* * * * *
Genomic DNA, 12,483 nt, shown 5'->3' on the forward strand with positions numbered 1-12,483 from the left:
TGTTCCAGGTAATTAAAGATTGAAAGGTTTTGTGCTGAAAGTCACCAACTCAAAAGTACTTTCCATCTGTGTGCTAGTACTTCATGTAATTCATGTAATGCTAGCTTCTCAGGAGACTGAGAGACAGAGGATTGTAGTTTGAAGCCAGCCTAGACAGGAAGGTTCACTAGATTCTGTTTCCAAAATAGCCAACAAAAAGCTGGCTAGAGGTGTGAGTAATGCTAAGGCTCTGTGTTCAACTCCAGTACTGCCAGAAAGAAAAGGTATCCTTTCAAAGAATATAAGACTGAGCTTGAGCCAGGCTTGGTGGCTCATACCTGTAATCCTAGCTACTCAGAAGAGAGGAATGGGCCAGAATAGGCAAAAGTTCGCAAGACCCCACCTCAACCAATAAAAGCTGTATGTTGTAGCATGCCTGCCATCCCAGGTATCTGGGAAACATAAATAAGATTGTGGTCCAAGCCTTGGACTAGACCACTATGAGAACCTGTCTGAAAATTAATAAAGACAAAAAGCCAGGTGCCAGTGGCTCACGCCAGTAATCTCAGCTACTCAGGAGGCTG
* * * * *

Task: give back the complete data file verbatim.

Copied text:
Genomic DNA, 12,483 nt, shown 5'->3' on the forward strand with positions numbered 1-12,483 from the left:
TGTTCCAGGTAATTAAAGATTGAAAGGTTTTGTGCTGAAAGTCACCAACTCAAAAGTACTTTCCATCTGTGTGCTAGTACTTCATGTAATTCATGTAATGCTAGCTTCTCAGGAGACTGAGAGACAGAGGATTGTAGTTTGAAGCCAGCCTAGACAGGAAGGTTCACTAGATTCTGTTTCCAAAATAGCCAACAAAAAGCTGGCTAGAGGTGTGAGTAATGCTAAGGCTCTGTGTTCAACTCCAGTACTGCCAGAAAGAAAAGGTATCCTTTCAAAGAATATAAGACTGAGCTTGAGCCAGGCTTGGTGGCTCATACCTGTAATCCTAGCTACTCAGAAGAGAGGAATGGGCCAGAATAGGCAAAAGTTCGCAAGACCCCACCTCAACCAATAAAAGCTGTATGTTGTAGCATGCCTGCCATCCCAGGTATCTGGGAAACATAAATAAGATTGTGGTCCAAGCCTTGGACTAGACCACTATGAGAACCTGTCTGAAAATTAATAAAGACAAAAAGCCAGGTGCCAGTGGCTCACGCCAGTAATCTCAGCTACTCAGGAGGCTG